Results

Using the swab paper disc method for examination of the antimicrobial activity of nine different essential oils against reference and clinical strains of S. Enteritidis, it was found that all of the oils inhibited the bacterial strains, with various degrees of inhibition. Based on sizes of the inhibition zone, basil oil had the highest antimicrobial activity of any tested bacterial strain (Table 2). Among all of the tested bacteria, S. Enteritidis SE3 was the most sensitive strain to all of the essential oils (Table 2). Determination of the MICs of the essential oils for inhibition of the reference and clinical strains of S. Enteritidis was also performed. The results are shown in Table 3. The results of the swab paper disc method (Table 2) and those of the MIC determination assay (Table 3) were in agreement. Of all the tested oils, basil oil had the lowest MIC values for all strains of S. Enteritidis, indicating the strongest antimicrobial activities. The lowest MIC value (20 mg/ml) was obtained when S. Enteritidis SE3 was inhibited by basil oil. Since S. Enteritidis SE3 was the most sensitive strain to basil oil, it was selected for further experiments. Being the most effective essential oil in inhibiting S. Enteritidis, the chemical composition of basil oil was investigated. Based on GC and GC-MS analysis of basil oil, 40 components were identified, representing 98.46% of the total detected constituents. The major constituents of the oil were linalool (64.35%), 1,8-cineole (12.28%), eugenol (3.21%), germacrene D (2.07%), -terpineol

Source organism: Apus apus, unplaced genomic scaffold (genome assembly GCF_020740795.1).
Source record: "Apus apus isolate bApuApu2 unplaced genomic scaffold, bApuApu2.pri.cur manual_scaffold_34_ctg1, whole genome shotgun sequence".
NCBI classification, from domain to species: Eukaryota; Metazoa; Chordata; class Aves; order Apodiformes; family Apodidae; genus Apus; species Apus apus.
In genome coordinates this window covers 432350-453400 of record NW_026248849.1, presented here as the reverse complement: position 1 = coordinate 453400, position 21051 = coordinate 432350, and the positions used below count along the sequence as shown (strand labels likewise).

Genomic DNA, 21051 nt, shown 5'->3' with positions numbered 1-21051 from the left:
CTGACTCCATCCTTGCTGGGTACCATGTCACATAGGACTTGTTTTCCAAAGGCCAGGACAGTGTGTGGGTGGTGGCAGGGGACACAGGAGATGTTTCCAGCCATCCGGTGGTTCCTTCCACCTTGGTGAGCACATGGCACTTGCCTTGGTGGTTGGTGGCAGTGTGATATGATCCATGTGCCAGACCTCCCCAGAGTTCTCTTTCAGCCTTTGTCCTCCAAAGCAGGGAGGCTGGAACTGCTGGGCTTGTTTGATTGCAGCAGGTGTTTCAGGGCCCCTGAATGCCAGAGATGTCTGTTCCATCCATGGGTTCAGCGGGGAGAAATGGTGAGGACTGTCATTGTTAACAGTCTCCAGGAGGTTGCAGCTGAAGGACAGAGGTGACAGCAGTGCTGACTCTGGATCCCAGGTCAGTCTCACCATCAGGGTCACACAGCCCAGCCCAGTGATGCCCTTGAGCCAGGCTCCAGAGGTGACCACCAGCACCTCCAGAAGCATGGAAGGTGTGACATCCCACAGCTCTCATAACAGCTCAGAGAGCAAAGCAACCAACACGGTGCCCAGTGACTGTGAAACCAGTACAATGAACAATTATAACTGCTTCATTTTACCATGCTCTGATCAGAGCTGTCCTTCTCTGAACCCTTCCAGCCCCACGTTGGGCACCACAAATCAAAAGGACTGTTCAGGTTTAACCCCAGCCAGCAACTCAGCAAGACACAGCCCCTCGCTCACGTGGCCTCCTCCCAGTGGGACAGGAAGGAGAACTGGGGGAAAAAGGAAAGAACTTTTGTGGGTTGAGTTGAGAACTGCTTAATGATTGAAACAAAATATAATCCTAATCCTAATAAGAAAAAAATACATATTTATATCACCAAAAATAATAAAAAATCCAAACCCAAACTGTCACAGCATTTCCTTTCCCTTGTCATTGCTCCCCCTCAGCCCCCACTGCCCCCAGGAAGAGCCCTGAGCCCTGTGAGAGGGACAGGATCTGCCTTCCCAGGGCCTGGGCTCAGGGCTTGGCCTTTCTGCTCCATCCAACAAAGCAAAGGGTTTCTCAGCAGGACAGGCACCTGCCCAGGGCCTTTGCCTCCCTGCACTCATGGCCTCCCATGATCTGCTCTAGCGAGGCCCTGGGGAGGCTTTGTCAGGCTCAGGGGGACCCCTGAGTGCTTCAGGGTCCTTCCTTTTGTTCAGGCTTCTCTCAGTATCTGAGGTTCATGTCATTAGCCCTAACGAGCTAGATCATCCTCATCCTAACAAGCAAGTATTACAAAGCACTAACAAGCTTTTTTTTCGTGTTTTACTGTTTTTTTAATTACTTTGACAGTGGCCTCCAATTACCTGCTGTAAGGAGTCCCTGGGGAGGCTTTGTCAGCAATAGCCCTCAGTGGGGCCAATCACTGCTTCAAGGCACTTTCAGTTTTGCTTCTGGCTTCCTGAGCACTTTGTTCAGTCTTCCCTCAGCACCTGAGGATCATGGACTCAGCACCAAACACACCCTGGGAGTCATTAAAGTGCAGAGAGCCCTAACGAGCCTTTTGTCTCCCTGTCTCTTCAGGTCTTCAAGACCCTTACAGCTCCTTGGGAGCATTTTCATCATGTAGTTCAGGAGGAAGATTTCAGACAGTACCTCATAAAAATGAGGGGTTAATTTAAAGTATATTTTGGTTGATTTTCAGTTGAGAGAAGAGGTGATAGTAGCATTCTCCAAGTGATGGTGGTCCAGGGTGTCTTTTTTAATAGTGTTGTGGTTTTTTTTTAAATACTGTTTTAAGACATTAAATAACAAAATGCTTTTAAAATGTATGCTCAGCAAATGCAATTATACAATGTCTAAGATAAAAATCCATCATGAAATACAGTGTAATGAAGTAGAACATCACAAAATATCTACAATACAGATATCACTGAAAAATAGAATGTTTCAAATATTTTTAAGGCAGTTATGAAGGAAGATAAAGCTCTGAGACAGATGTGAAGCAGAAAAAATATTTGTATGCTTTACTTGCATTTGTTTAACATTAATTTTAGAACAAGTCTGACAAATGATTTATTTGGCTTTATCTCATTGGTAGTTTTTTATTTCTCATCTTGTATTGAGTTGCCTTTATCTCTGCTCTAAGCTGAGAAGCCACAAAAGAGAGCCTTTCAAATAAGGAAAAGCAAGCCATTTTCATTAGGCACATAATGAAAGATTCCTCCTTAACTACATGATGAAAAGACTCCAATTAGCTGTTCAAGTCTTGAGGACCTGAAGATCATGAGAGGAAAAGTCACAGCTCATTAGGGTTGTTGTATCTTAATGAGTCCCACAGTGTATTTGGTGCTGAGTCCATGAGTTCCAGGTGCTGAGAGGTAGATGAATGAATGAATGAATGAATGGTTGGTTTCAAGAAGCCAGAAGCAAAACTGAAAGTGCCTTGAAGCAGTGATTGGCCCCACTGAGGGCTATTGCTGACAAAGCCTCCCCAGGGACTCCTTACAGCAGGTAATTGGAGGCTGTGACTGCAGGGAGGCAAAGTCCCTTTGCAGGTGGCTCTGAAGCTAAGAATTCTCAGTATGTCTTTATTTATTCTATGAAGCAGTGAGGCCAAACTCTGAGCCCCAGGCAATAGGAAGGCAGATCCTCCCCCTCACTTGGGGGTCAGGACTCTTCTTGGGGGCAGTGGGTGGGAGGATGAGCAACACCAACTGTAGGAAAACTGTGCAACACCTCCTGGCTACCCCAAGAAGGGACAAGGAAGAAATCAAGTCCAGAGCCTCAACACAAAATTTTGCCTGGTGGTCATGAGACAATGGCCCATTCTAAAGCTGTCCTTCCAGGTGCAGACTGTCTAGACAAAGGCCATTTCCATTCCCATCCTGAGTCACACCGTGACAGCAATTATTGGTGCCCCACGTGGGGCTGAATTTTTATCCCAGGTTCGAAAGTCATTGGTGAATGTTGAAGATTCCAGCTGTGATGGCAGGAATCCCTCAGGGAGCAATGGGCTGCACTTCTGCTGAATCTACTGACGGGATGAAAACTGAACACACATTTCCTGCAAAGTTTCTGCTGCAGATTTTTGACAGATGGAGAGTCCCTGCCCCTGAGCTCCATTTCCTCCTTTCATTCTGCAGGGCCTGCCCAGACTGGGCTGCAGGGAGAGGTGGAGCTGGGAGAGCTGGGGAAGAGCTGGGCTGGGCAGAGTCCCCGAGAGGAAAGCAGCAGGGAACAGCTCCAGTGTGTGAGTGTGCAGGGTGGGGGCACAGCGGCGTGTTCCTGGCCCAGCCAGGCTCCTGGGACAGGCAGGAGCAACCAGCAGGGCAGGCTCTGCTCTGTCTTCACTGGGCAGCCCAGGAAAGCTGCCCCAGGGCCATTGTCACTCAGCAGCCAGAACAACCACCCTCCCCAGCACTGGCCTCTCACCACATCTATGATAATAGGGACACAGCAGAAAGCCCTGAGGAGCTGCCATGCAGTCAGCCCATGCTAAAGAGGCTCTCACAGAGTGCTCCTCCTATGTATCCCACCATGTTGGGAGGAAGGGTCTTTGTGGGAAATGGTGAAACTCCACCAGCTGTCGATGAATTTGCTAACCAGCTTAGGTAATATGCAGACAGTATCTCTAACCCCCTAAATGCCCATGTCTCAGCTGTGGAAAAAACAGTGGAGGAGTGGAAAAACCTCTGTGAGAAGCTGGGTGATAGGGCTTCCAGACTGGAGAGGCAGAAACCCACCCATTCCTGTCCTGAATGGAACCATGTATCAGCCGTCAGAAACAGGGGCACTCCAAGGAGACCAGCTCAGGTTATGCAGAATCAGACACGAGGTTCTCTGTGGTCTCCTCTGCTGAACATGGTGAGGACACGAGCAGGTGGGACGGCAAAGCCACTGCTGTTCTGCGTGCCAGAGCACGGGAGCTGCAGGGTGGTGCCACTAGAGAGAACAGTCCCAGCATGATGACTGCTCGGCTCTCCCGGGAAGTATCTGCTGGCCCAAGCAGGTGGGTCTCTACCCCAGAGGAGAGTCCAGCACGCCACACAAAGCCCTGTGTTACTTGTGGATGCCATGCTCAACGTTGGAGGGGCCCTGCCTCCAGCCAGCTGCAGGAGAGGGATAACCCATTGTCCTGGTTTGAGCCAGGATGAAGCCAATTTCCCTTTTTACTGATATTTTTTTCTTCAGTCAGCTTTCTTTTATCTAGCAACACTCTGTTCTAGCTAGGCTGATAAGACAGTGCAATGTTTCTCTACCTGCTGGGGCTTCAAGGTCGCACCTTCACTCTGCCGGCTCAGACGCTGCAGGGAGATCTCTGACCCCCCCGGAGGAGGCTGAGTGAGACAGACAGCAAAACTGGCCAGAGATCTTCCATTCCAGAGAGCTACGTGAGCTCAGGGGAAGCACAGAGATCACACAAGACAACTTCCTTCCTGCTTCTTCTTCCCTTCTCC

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P. R ATTANACHAIKUNSOPON and P. P HUMKHACHORN

400-g sample

Group of 50-g samples

Group of 50-g samples

Basil oil (ppm) S. Enteritidis (105 CFU/g)

0 -

50 -

100 -

150 -

0 +

50 +

100 +

150 +

Groups of 10-g portions

A portion from each group was taken daily for 5 d for bacterial isolation on CHROMagar Salmonella agar.